A common issue for parents starting a family is whether they should invest now for future education. If you can afford to do so, all three financial advisers suggest putting some money away for education - and there are several ways to do it.
You can open a term deposit account where money is readily accessible, secure and low risk but collecting extremely low interest. It's a similar scenario if you were to put the money in a mortgage offset account.
Alternatively, you might consider investing in a managed fund, an investment bond or an education bond. For the two latter options, investment returns are taxed at 30% with no capital gains tax (CGT) discount and this is paid within the bond by the provider. If you hold the money in an investment bond for more than 10 years, then withdrawals after that are tax free.
Tonkin says that the main benefit of an investment bond is that money is accessible at all times, whereas with an education bond you have to determine that withdrawals are purely for education purposes. There are other features and tax implications with these investment vehicles, so it is best to speak to your financial adviser.
There are other ways to invest for your children, too. Gerrard says for each of his own children he has been buying one ounce of gold every year until they turn 18 and will then gift it to them.
Multiple children in the mix
If you have a child or children from a previous relationship, this should also factor in your planning to start a family with a new partner. A top priority would be to make sure you can continue to afford to pay child support as well as looking after the new child.
Tang says while the cost is important, you will need to think about the time and effort you need to cater for children from a previous partner too. The number of days each week the child will spend with each parent must be determined, especially if there's a newborn involved.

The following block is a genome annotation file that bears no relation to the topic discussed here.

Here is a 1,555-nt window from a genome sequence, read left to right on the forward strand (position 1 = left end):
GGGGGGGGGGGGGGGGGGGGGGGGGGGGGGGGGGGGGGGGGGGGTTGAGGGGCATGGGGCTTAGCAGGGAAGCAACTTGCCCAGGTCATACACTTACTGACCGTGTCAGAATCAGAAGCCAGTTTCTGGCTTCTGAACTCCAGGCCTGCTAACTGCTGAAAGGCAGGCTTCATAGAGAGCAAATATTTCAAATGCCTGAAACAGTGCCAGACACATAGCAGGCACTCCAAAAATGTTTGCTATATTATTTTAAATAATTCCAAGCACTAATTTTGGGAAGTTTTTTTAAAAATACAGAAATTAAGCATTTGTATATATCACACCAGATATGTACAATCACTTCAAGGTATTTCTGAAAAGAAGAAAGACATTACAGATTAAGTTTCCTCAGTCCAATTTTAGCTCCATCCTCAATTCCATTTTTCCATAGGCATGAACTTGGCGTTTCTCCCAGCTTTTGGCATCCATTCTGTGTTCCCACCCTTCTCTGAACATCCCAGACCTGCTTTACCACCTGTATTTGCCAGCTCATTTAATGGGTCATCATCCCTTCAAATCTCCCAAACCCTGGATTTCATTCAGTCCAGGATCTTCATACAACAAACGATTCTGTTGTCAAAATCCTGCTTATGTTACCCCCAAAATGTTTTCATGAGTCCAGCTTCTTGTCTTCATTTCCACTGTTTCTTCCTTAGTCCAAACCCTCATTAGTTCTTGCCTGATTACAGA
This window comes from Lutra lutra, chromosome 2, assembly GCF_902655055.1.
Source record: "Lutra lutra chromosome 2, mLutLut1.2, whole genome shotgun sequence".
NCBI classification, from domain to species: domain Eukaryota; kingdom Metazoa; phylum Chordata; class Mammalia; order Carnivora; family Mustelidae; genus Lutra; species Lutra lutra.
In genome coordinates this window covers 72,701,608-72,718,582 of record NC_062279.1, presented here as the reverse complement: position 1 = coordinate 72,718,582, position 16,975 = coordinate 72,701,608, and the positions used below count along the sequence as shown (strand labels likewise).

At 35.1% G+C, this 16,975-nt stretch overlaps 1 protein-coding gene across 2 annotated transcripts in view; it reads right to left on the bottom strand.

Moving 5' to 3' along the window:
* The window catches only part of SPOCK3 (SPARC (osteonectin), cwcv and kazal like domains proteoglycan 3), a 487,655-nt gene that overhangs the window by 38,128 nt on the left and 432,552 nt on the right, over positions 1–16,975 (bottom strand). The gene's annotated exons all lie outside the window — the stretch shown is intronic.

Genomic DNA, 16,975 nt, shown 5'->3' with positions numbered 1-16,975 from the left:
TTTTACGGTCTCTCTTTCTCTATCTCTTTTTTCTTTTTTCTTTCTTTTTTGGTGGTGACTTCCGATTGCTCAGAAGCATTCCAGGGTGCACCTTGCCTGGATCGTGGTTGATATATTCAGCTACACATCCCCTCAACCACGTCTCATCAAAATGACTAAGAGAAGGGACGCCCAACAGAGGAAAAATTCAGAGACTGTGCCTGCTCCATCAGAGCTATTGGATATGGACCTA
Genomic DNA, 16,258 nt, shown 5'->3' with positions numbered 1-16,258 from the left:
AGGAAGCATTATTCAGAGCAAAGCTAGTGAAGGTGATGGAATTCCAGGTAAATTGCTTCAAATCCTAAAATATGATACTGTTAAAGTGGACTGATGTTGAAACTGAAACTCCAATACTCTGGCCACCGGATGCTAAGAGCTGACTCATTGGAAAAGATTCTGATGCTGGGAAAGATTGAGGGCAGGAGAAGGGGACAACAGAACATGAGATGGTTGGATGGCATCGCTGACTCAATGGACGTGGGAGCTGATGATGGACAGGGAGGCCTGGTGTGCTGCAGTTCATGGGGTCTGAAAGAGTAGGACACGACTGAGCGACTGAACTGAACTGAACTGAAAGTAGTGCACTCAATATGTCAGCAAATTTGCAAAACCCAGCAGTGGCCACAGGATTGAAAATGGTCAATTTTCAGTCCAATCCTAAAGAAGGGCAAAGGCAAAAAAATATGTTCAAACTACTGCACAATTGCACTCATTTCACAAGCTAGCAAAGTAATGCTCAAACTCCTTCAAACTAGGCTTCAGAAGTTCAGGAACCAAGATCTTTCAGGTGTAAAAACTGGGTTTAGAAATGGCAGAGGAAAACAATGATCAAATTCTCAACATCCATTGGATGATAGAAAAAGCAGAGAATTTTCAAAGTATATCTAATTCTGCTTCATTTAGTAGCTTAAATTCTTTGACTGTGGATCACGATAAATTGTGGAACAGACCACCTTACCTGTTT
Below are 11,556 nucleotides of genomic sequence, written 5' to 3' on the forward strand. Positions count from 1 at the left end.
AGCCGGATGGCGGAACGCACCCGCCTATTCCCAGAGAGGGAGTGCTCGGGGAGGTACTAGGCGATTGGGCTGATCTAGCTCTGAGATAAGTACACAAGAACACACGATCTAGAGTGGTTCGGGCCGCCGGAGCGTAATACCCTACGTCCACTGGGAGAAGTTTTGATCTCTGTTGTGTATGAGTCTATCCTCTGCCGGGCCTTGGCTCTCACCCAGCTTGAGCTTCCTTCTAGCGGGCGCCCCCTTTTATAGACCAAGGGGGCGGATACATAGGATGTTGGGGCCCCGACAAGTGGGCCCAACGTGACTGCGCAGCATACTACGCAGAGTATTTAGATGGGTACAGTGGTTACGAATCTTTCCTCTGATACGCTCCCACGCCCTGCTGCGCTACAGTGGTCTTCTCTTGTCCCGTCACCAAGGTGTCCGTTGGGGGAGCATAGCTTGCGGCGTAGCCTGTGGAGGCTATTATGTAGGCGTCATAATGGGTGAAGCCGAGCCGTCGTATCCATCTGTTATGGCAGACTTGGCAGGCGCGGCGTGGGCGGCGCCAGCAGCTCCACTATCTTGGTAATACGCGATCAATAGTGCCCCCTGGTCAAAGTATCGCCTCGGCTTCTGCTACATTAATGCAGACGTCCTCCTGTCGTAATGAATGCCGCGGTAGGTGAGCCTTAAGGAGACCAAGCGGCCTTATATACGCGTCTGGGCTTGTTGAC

Gerrard says one of the most important conversations is to also work out what the asset split will look like if the partner with children from another relationship dies. He says it's better to sort this sooner rather than later, otherwise it will be a mess for all parties involved.
He's seen clients have screaming matches about what assets should go to whom. He tells of a case where a husband and wife were married for 15 years and had one child together aged 10. The husband had a couple of boys from a previous relationship (who were now adults) and he wanted them to be looked after in the will. However, the current wife felt differently, wanting assets to solely go to the couple's daughter.
Tonkin says parents need to think about who the guardians will be for their children if both parents die, or perhaps set up a testamentary trust that provides for the children if one partner dies. This helps if you're thinking an ex-spouse is likely to try to access your assets.
She says the education costs of children from a previous relationship are also a big talking point. She's seen examples where one parent will decide to stop paying private school fees, meaning there's a significant impact on the other parent who may be able to afford to continue with private education.
A good solution is a binding financial agreement that sets out the terms for financial support. These don't have to be drawn up by a lawyer; it's something people can do together with a witness present. And it becomes important in case something does go off track.